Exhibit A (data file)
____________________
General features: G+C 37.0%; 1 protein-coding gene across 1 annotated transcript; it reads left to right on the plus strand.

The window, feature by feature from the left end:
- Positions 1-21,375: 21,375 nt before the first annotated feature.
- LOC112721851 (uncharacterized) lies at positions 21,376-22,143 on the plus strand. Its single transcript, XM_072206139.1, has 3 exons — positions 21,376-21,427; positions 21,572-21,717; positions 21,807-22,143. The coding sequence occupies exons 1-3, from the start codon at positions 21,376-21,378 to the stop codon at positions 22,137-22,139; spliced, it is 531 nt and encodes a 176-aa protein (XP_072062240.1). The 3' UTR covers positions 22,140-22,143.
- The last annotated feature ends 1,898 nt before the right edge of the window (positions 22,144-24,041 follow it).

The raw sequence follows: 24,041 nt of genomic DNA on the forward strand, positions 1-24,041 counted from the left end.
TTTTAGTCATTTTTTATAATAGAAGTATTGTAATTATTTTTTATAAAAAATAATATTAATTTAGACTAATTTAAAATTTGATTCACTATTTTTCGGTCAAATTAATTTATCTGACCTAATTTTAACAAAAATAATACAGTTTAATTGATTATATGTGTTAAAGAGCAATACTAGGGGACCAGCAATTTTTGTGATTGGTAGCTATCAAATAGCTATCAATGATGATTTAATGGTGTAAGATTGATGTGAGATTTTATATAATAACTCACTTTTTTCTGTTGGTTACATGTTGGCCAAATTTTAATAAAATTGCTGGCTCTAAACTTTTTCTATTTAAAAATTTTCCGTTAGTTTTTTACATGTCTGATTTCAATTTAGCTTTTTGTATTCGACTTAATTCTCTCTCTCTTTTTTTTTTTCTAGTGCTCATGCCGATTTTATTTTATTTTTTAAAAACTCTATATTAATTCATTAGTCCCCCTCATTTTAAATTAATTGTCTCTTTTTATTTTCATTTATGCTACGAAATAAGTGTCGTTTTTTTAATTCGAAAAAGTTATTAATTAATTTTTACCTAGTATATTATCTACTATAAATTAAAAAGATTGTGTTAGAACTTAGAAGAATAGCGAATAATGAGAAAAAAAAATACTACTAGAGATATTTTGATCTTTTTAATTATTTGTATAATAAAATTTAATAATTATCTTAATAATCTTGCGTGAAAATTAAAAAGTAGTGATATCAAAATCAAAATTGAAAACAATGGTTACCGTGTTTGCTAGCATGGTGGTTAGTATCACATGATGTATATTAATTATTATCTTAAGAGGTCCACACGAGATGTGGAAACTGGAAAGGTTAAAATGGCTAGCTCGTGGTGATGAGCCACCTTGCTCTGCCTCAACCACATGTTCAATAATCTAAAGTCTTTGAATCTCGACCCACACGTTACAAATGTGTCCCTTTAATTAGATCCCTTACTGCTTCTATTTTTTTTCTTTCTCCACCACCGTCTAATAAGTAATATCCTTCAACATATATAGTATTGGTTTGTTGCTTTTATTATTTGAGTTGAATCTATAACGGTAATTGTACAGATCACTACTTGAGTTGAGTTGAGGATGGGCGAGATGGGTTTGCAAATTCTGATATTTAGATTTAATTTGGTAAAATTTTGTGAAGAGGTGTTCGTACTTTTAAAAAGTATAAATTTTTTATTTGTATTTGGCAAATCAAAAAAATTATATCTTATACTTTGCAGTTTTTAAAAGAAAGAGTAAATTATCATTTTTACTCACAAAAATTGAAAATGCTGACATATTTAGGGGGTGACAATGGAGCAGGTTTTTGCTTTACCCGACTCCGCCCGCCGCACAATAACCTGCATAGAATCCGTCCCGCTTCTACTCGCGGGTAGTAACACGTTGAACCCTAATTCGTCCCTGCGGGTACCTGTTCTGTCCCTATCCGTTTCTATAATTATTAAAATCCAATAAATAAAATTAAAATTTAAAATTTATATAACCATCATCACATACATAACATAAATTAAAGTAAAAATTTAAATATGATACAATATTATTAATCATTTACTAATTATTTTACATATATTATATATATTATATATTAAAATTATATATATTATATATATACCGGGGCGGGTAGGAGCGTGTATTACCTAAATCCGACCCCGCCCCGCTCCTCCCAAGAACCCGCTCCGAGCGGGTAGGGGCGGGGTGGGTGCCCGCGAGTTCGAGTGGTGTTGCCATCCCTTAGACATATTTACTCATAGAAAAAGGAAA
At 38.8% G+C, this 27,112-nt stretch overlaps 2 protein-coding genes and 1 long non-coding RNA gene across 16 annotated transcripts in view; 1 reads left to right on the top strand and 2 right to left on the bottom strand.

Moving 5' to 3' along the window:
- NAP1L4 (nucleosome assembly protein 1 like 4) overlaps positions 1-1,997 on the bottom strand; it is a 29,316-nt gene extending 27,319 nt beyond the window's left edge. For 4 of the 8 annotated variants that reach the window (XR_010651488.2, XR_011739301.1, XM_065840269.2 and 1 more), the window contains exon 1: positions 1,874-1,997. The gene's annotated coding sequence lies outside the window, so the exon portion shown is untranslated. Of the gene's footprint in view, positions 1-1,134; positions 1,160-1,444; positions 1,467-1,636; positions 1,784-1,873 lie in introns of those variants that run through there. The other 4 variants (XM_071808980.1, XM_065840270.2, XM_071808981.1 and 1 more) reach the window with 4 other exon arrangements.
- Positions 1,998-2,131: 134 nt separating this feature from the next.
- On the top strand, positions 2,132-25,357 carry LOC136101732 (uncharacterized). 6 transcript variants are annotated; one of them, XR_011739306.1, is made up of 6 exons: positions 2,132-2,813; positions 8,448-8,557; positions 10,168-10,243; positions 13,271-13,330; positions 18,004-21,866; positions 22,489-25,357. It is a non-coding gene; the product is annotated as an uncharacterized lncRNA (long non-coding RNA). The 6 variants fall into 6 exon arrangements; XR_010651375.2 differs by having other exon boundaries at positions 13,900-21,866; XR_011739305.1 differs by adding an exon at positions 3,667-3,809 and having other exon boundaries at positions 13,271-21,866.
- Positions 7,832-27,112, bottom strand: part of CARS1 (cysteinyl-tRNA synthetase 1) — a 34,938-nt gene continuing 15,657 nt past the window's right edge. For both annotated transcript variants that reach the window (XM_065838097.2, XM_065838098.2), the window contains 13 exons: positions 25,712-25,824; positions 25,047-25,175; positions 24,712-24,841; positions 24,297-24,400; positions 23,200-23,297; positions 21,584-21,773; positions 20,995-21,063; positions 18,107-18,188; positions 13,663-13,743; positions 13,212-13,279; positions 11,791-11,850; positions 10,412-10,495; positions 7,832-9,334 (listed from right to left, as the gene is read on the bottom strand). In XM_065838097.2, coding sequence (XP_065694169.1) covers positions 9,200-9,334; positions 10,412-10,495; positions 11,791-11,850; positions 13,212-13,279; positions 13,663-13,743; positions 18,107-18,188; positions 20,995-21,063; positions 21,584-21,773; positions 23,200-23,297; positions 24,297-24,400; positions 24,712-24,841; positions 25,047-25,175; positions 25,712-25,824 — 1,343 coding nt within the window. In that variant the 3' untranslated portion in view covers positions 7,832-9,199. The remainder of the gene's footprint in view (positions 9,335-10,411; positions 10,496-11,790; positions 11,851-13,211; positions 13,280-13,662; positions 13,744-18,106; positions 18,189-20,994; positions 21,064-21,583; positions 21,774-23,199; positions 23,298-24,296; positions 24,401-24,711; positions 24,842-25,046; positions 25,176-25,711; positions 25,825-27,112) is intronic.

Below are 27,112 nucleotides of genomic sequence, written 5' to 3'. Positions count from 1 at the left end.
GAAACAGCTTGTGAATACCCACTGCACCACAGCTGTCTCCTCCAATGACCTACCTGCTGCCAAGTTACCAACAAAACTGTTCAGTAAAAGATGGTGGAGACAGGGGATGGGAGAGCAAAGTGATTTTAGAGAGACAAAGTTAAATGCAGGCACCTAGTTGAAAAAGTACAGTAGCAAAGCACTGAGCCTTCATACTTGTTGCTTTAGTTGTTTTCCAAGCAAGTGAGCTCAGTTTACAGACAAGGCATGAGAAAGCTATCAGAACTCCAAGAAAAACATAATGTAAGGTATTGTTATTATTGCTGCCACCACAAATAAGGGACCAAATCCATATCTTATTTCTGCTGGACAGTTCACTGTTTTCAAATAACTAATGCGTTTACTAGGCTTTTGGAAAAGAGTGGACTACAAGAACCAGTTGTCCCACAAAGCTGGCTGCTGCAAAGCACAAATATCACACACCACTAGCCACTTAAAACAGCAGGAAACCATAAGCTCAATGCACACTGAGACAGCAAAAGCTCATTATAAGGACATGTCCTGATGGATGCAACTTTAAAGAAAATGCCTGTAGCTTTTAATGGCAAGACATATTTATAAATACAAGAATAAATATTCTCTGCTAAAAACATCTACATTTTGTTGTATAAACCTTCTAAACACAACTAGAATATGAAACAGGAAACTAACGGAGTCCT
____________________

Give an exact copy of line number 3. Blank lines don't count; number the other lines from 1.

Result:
- Positions 1-21,375: 21,375 nt before the first annotated feature.